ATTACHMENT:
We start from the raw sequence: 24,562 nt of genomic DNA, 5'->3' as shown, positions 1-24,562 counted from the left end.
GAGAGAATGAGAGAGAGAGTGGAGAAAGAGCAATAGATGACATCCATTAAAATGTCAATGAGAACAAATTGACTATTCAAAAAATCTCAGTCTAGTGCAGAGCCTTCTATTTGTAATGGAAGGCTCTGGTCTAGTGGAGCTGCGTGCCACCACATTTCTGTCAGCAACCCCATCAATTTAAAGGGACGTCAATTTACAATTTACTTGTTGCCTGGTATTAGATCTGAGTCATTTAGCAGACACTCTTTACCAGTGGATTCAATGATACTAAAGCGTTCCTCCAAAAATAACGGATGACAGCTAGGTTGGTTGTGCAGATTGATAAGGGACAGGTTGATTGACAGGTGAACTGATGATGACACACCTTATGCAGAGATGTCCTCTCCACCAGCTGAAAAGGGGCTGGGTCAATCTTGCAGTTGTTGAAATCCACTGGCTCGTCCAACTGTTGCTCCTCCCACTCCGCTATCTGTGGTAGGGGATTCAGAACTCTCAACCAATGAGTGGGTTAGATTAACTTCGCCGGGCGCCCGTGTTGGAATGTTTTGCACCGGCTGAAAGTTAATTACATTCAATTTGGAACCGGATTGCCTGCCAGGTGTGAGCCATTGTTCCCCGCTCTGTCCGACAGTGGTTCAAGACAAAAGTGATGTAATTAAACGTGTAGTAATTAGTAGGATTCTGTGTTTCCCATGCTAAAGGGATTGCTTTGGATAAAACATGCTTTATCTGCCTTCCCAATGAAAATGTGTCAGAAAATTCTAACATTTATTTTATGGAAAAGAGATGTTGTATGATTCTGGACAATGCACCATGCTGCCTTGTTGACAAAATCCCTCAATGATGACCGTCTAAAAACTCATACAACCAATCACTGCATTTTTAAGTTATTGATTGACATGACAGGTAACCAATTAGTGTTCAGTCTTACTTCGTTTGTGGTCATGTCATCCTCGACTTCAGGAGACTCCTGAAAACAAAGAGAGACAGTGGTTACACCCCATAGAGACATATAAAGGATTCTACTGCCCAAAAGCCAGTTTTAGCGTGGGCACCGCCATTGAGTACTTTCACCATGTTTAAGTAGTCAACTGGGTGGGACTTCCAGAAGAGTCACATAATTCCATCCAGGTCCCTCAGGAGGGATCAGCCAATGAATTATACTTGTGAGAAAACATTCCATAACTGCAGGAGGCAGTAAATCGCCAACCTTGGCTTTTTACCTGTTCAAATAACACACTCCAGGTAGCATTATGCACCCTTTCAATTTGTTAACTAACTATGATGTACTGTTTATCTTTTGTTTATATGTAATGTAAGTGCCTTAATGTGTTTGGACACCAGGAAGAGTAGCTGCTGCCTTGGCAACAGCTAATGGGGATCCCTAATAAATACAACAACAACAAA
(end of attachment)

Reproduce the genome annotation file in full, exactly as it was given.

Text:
We start from the raw sequence: 24,562 nt of genomic DNA, 5'->3' as shown, positions 1-24,562 counted from the left end.
GAGAGAATGAGAGAGAGAGTGGAGAAAGAGCAATAGATGACATCCATTAAAATGTCAATGAGAACAAATTGACTATTCAAAAAATCTCAGTCTAGTGCAGAGCCTTCTATTTGTAATGGAAGGCTCTGGTCTAGTGGAGCTGCGTGCCACCACATTTCTGTCAGCAACCCCATCAATTTAAAGGGACGTCAATTTACAATTTACTTGTTGCCTGGTATTAGATCTGAGTCATTTAGCAGACACTCTTTACCAGTGGATTCAATGATACTAAAGCGTTCCTCCAAAAATAACGGATGACAGCTAGGTTGGTTGTGCAGATTGATAAGGGACAGGTTGATTGACAGGTGAACTGATGATGACACACCTTATGCAGAGATGTCCTCTCCACCAGCTGAAAAGGGGCTGGGTCAATCTTGCAGTTGTTGAAATCCACTGGCTCGTCCAACTGTTGCTCCTCCCACTCCGCTATCTGTGGTAGGGGATTCAGAACTCTCAACCAATGAGTGGGTTAGATTAACTTCGCCGGGCGCCCGTGTTGGAATGTTTTGCACCGGCTGAAAGTTAATTACATTCAATTTGGAACCGGATTGCCTGCCAGGTGTGAGCCATTGTTCCCCGCTCTGTCCGACAGTGGTTCAAGACAAAAGTGATGTAATTAAACGTGTAGTAATTAGTAGGATTCTGTGTTTCCCATGCTAAAGGGATTGCTTTGGATAAAACATGCTTTATCTGCCTTCCCAATGAAAATGTGTCAGAAAATTCTAACATTTATTTTATGGAAAAGAGATGTTGTATGATTCTGGACAATGCACCATGCTGCCTTGTTGACAAAATCCCTCAATGATGACCGTCTAAAAACTCATACAACCAATCACTGCATTTTTAAGTTATTGATTGACATGACAGGTAACCAATTAGTGTTCAGTCTTACTTCGTTTGTGGTCATGTCATCCTCGACTTCAGGAGACTCCTGAAAACAAAGAGAGACAGTGGTTACACCCCATAGAGACATATAAAGGATTCTACTGCCCAAAAGCCAGTTTTAGCGTGGGCACCGCCATTGAGTACTTTCACCATGTTTAAGTAGTCAACTGGGTGGGACTTCCAGAAGAGTCACATAATTCCATCCAGGTCCCTCAGGAGGGATCAGCCAATGAATTATACTTGTGAGAAAACATTCCATAACTGCAGGAGGCAGTAAATCGCCAACCTTGGCTTTTTACCTGTTCAAATAACACACTCCAGGTAGCATTATGCACCCTTTCAATTTGTTAACTAACTATGATGTACTGTTTATCTTTTGTTTATATGTAATGTAAGTGCCTTAATGTGTTTGGACACCAGGAAGAGTAGCTGCTGCCTTGGCAACAGCTAATGGGGATCCCTAATAAATACAACAACAACAAA